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Ancient diamonds shine light on the evolution of Earth

- Wits University

Superdeep diamonds formed between 650 and 450 million years ago show how continents developed and moved.

Dr Karen Smit in the newly developed Isotope laboratory in the School of Geosciences at Wits University.

The analysis of ancient, superdeep diamonds dug up from mines in Brazil and Western Africa, has exposed new processes of how continents evolved and moved during the early evolution of complex life on Earth.

These diamonds that were formed between 650 and 450 million years ago on the base of the supercontinent Gondwana, were analysed by an international team of experts, and have shown how supercontinents such as Gondwana were formed, stabilised, and how they move around the planet.

“Superdeep diamonds are extremely rare and we now know that they can tell us a lot about the whole process of continent formation,” says Dr Karen Smit of the Wits School of Geosciences, who was part of the study. “We wanted to date these diamonds to try and understand how the earliest continents formed.”

Formed millions to billions of years ago, diamonds can shine light into the darkest and oldest parts of the Earth’s mantle. Continents drift across Earth’s surface creating “supercontinents” and destroying them. Collectively, these migrations are known as the “supercontinent cycle” and diamonds are one of the few minerals strong enough to survive and record these ancient cycles of creation and destruction.

Diamonds with microscopic silicate and sulphide inclusions exposed new processes of how continents were formed and stabilised, allowing for early evolution of life on Earth.Supercontinents can focus deep oceanic plate subduction – the driver of plate tectonics – in very specific regions. Such deep geologic processes, especially in the past, have been very difficult to study directly because the oceanic crust is young, and the continental crust only provides a limited view of Earth’s deep workings. Old diamonds offer a direct window into the deep plate tectonic engine and how it might relate to the supercontinent cycle.

By dating the tiny silicate and sulphide inclusions inside the diamonds, the team led by Dr Suzette Timmerman of the University of Bern, Switzerland, dated the diamonds that formed 300 to 700km deep under the base of Gondwana. The goal was to trace how material was added to the keel of the supercontinent. While doing this, the team recognised a previously unknown geologic process. The research was published in Nature on Wednesday, October 18.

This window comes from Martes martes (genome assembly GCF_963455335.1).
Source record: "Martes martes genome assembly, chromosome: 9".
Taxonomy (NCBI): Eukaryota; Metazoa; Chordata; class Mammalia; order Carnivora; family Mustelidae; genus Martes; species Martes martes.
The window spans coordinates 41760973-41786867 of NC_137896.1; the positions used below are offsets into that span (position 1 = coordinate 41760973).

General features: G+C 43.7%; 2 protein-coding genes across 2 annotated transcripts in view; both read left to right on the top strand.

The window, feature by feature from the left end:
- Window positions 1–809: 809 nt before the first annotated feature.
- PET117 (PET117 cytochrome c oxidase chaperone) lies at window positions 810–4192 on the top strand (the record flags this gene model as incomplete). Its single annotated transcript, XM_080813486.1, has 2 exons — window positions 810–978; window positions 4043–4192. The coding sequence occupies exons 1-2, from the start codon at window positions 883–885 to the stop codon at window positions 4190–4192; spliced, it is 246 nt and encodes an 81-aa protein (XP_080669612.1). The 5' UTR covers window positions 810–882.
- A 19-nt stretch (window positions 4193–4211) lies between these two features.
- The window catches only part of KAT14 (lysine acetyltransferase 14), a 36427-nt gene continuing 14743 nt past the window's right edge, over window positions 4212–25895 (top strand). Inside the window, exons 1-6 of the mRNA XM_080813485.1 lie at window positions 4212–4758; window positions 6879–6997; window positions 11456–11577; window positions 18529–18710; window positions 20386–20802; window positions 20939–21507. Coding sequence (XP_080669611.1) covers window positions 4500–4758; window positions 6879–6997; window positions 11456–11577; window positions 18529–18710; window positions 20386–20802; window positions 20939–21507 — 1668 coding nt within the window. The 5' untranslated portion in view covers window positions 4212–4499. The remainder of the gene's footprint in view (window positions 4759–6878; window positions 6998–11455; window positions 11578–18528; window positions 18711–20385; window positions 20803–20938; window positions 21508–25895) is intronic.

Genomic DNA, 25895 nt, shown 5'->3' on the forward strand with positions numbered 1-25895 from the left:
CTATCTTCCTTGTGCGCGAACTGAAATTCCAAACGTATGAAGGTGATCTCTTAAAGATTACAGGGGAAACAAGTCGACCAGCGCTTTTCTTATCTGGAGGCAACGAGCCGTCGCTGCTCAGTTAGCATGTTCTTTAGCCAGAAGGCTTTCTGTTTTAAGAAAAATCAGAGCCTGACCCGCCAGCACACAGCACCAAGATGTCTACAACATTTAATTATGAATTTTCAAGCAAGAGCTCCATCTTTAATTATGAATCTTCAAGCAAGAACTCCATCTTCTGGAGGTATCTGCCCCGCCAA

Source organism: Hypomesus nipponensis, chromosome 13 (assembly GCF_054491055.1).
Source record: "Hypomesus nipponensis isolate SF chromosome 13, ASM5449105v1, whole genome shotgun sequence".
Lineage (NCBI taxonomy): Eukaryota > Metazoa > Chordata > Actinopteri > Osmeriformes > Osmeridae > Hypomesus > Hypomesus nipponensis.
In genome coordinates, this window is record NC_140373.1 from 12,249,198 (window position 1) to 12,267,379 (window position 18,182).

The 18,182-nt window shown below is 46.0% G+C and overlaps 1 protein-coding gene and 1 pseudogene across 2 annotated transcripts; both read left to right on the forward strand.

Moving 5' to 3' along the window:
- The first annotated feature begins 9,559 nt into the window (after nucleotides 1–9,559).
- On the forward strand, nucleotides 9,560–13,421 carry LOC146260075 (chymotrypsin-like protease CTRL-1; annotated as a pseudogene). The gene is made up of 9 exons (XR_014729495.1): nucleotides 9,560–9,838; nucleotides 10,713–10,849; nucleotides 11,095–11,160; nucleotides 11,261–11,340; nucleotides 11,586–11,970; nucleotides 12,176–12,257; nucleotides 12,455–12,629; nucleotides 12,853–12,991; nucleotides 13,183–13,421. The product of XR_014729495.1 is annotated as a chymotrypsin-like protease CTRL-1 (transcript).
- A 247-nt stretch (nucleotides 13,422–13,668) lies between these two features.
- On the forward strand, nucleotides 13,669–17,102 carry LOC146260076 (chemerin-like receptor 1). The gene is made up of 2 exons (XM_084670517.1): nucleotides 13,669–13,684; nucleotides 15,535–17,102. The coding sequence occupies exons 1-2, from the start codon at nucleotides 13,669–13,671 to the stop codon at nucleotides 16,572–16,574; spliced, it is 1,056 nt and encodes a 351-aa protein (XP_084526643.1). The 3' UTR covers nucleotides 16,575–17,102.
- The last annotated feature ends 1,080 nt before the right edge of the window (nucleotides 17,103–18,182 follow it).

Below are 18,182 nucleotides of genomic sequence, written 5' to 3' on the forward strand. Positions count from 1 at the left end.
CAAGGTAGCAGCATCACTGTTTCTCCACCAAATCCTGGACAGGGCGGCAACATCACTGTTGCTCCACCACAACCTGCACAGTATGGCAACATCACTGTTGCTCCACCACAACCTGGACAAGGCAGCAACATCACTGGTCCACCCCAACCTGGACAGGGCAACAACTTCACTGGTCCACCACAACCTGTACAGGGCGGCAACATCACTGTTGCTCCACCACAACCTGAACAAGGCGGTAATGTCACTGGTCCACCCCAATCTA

“The geochemical analyses and dating of inclusions in the diamonds, combined with existing plate tectonic models of continent migration, showed that diamonds formed at great depths beneath Gondwana when the supercontinent covered the South Pole, between 650450 million years ago,” says Smit.

The host rocks to the diamonds became buoyant during diamond formation, transporting subducted mantle material plus the diamonds. This material was added to the base of the root of Gondwana, in essence ‘growing’ the supercontinent from below.

“Around 120 million years ago, Gondwana started to break apart to form the present oceans such as the Atlantic. At 90 million years ago, the diamonds, carrying trapped tiny inclusions of the host rock, were brought to Earth’s surface in violent volcanic eruptions.”

The current locations for these volcanic eruptions are on the continental fragments of Brazil and Western Africa, two of the key components of Gondwana. Thus, the diamonds must have migrated together with different parts of the former supercontinent as it dispersed, “glued” to their base.

“This complex history of the diamonds shows that they are remarkably well-travelled, both vertically, and horizontally, within the Earth – tracing both the formation of the supercontinent and the latter stages of its evolution. The accretion of relatively young material to the roots of the continents thickens and welds together these ancient continental fragments indicating a potential new mode of continent growth.”

Smit conducted the isotope analyses of sulphide inclusions at Carnegie Institution for Science. Smit is now based at the University of the Witwatersrand where she is part of a team developing a new isotope lab and methodologies so that diamond inclusion analyses can ultimately be conducted at Wits.

“We have installed the necessary equipment in 2022 and are working towards getting the highly specialised skills and equipment together so we can do this type of diamond work in South Africa, where previously it could only be done overseas,” says Smit.

“We need this type of research to understand how continents evolve and move. Without continents there wouldn’t be life. This research gives us insight into how continents form, and it links to how life evolved and what makes our planet, Earth, different from other planets.”